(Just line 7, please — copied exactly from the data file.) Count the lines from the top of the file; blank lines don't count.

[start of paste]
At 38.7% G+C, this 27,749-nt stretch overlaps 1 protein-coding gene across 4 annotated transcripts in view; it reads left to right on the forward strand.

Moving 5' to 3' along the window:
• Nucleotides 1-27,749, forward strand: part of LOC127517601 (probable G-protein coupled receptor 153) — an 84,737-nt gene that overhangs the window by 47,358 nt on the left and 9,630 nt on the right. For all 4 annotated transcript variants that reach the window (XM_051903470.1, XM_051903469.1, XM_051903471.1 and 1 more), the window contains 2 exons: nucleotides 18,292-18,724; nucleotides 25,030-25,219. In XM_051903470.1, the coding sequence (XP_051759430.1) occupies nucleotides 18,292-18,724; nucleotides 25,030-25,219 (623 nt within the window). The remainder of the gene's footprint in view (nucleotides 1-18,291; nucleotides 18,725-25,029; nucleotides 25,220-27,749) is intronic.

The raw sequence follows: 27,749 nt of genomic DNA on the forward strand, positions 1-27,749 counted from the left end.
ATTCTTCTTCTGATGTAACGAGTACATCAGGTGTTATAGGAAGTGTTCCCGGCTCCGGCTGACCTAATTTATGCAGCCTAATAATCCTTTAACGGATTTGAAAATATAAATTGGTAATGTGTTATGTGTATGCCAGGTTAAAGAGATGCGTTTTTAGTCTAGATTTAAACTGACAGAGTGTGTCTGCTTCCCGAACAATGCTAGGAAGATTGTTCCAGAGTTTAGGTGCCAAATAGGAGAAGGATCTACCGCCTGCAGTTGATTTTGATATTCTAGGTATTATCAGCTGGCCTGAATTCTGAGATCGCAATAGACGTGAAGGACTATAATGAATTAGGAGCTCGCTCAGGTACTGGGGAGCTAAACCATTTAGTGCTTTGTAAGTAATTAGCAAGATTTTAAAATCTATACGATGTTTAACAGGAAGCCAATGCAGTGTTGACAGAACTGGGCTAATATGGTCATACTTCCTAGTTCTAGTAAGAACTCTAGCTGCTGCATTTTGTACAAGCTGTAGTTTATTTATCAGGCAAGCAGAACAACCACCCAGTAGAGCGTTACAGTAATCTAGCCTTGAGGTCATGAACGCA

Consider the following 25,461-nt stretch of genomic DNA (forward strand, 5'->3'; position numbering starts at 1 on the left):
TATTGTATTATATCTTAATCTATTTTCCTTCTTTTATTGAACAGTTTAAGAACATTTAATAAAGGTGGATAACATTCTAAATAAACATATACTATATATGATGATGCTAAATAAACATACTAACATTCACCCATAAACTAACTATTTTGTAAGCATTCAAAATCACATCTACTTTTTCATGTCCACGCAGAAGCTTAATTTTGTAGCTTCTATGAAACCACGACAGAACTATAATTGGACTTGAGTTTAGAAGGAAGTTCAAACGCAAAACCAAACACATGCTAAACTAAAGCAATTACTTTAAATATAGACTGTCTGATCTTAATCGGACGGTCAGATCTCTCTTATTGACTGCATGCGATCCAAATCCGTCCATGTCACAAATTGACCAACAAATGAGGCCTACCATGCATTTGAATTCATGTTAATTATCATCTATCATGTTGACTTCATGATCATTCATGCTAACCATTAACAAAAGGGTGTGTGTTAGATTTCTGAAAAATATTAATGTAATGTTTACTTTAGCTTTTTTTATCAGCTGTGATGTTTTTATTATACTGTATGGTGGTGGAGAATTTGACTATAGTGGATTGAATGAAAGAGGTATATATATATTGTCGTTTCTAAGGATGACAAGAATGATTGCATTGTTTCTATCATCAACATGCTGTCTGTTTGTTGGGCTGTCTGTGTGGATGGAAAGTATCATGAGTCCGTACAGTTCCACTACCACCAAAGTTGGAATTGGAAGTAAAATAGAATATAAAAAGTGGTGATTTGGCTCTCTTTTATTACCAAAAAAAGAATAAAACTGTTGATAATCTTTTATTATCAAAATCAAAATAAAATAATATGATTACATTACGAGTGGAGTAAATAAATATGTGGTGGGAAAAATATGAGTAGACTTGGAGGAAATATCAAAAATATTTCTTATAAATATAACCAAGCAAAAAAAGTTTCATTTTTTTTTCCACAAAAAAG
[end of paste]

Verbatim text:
TATTGTATTATATCTTAATCTATTTTCCTTCTTTTATTGAACAGTTTAAGAACATTTAATAAAGGTGGATAACATTCTAAATAAACATATACTATATATGATGATGCTAAATAAACATACTAACATTCACCCATAAACTAACTATTTTGTAAGCATTCAAAATCACATCTACTTTTTCATGTCCACGCAGAAGCTTAATTTTGTAGCTTCTATGAAACCACGACAGAACTATAATTGGACTTGAGTTTAGAAGGAAGTTCAAACGCAAAACCAAACACATGCTAAACTAAAGCAATTACTTTAAATATAGACTGTCTGATCTTAATCGGACGGTCAGATCTCTCTTATTGACTGCATGCGATCCAAATCCGTCCATGTCACAAATTGACCAACAAATGAGGCCTACCATGCATTTGAATTCATGTTAATTATCATCTATCATGTTGACTTCATGATCATTCATGCTAACCATTAACAAAAGGGTGTGTGTTAGATTTCTGAAAAATATTAATGTAATGTTTACTTTAGCTTTTTTTATCAGCTGTGATGTTTTTATTATACTGTATGGTGGTGGAGAATTTGACTATAGTGGATTGAATGAAAGAGGTATATATATATTGTCGTTTCTAAGGATGACAAGAATGATTGCATTGTTTCTATCATCAACATGCTGTCTGTTTGTTGGGCTGTCTGTGTGGATGGAAAGTATCATGAGTCCGTACAGTTCCACTACCACCAAAGTTGGAATTGGAAGTAAAATAGAATATAAAAAGTGGTGATTTGGCTCTCTTTTATTACCAAAAAAAGAATAAAACTGTTGATAATCTTTTATTATCAAAATCAAAATAAAATAATATGATTACATTACGAGTGGAGTAAATAAATATGTGGTGGGAAAAATATGAGTAGACTTGGAGGAAATATCAAAAATATTTCTTATAAATATAACCAAGCAAAAAAAGTTTCATTTTTTTTTCCACAAAAAAG